Defined as an organizational function and a set of processes for creating, communicating, and delivering value to customers and for managing customer relationships in ways that benefit the organization and its stakeholders.
The art and science of choosing target markets and getting, keeping, and growing customers through creating, delivering, and communicating superior customer value.
It is physical, such as a store you shop in.
It is digital, as when you shop on the Internet.
The sum of the perceived tangible and intangible benefits and costs to customers. It's primarily a combination of quality, service, and price ("qsp"), called the "customer value triad."
They deliver and receive messages from target buyers.
Used to display, sell, or deliver the physical product or service(s) to the buyer or user.
Used to carry out transactions with potential buyers.
Includes the actors engaged in producing, distributing, and promoting the offering.
Consists of six components: demographic environment, economic environment, physical environment, technological environment, political-legal environment, and social-cultural environment.
Consists of the company and its supporting
stakeholders—customers, employees, suppliers, distributors, retailers, ad agencies, university scientists, and others—with whom it has built mutually profitable business relationships.
The Four Ps of marketing
Product, price, place, and promotion.
It is the task of hiring, training, and motivating able employees who want to serve customers well.
It incorporates performance marketing and understanding the returns to the business from marketing activities and programs, as well as addressing broader concerns and their legal, ethical, social, and environmental effects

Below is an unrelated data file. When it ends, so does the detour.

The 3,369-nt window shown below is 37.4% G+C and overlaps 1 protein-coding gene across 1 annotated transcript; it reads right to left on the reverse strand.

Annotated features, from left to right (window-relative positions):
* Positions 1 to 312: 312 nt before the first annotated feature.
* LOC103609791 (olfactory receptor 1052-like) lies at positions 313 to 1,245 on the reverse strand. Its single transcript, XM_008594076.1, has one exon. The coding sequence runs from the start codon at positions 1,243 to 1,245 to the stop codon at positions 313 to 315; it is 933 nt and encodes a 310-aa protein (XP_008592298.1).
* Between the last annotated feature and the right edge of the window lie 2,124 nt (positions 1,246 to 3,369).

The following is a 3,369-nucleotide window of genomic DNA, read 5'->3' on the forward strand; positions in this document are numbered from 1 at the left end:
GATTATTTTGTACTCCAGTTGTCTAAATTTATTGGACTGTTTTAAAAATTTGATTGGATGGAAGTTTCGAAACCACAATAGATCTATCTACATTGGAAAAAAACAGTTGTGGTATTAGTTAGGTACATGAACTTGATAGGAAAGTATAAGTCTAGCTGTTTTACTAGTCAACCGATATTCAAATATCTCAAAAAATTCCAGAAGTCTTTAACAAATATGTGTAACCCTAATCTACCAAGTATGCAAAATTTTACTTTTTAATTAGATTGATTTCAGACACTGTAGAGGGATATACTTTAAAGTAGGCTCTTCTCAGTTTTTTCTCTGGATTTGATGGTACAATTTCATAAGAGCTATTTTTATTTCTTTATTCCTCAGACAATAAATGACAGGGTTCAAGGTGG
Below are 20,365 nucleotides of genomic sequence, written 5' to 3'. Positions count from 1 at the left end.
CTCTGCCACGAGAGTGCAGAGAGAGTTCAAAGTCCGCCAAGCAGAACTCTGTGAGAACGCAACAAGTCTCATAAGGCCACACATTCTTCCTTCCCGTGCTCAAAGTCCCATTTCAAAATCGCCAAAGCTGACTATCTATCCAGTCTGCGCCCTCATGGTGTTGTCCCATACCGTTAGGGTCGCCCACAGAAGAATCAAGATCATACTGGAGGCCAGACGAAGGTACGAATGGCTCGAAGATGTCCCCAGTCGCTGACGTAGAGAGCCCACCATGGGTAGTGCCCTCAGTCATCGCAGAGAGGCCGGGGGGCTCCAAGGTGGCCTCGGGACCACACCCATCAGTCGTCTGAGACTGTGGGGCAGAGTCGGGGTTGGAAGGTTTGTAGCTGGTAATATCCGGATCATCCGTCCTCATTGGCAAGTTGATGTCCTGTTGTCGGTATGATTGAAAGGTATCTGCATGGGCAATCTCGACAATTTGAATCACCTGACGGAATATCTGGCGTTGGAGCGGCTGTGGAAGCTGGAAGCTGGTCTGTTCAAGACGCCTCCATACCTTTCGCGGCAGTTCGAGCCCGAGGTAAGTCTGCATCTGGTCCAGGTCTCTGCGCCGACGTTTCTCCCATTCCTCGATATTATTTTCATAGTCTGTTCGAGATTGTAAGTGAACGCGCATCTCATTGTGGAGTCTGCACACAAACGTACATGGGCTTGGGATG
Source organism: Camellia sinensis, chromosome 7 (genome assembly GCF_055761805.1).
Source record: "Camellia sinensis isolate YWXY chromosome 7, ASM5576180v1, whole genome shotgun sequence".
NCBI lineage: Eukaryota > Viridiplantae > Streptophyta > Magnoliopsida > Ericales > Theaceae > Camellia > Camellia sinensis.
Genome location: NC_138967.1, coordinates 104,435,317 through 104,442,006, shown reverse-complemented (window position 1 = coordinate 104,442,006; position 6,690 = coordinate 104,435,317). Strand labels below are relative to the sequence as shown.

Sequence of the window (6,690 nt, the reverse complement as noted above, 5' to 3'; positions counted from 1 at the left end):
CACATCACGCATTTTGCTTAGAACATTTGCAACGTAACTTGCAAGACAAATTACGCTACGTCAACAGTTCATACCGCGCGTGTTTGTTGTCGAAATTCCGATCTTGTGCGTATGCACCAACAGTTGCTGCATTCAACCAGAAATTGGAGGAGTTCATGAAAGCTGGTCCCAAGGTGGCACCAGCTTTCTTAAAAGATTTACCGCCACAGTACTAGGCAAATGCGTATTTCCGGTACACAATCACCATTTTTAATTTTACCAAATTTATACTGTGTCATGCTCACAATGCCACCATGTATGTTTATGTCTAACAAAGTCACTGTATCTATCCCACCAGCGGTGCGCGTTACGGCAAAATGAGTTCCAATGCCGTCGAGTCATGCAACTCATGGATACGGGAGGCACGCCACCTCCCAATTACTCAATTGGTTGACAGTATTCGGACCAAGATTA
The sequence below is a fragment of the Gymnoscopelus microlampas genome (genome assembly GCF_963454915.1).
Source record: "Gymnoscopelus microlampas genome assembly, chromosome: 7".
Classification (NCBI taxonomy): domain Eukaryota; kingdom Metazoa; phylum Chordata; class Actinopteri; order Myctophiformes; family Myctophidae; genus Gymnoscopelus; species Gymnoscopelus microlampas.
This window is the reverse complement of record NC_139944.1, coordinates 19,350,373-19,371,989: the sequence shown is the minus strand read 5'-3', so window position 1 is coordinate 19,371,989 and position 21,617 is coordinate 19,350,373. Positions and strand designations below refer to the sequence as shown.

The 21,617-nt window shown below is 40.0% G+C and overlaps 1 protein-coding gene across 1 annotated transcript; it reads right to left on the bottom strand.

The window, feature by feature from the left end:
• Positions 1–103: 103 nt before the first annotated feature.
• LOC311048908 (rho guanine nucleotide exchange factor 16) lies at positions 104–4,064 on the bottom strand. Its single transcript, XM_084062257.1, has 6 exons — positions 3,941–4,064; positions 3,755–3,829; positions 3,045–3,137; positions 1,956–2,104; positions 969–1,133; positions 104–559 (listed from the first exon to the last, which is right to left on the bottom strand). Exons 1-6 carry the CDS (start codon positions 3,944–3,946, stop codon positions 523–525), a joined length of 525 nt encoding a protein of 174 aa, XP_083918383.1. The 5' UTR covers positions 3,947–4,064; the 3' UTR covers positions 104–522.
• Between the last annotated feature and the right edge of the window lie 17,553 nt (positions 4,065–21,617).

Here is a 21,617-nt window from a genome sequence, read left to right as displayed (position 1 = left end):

Societal marketing concept
Holds that the organization's task is to determine the needs, wants, and interests of target markets and to deliver the desired satisfactions more effectively and efficiently than competitors in a way that preserves or enhances the consumer's and society's long-term well-being.
Is the act of designing the company's offering and image to occupy a distinctive place in the minds of the target market.
The products or sets of products with which a brand competes and which function as close substitutes.
Are attributes or benefits consumers strongly associate with a brand, positively evaluate, and believe they could not find to the same extent with a competitive brand.
Are associations that are not necessarily unique to the brand but may in fact be shared with other brands. These types of associations come in two basic forms: category and competitive.
Are associations consumers view as essential to a legitimate and credible offering within a certain product or service category.
Are associations designed to negate competitors' points-of-difference.
Three main ways to convey a brand's category membership
1. Announcing category benefits
2. Comparing to exemplars
3. Relying on the product descriptor
Levels to anchor the brand's points-of-differences
1. Brand attributes
2. Brand benefits
3. Brand values
Is a company's ability to perform in one or more ways that competitors cannot or will not match.
Os one that a company can use as a springboard to new advantages, much as Microsoft has leveraged its operating system to Microsoft Office and then to networking applications.
Companies can have better-trained employees.
Companies can more effectively and efficiently design their distribution channels' coverage, expertise, and performance.
Companies can craft powerful, compelling images.
Is often a characteristic of small kitchen appliances such as handheld mixers and bread makers.
Often describes the sales of new drugs.
Is when sales pass through a succession of life cycles based on the discovery of new-product characteristics, uses, or users.
Is a basic and distinctive mode of expression appearing in a field of human endeavor.
Is a currently accepted or popular style in a given field.
Are fashions that come quickly into public view, are adopted with great zeal, peak early, and decline very fast.
Types of industry leaders
2. Product pioneer
3. Market pioneer
Divides into three phases: growth, stable, and decaying maturity.
Aims at adding new features such as size, weight, materials, additives, and accessories that expand the product's performance, versatility, safety, or convenience.
Aims at increasing the product's esthetic appeal.
Markets evolve through four stages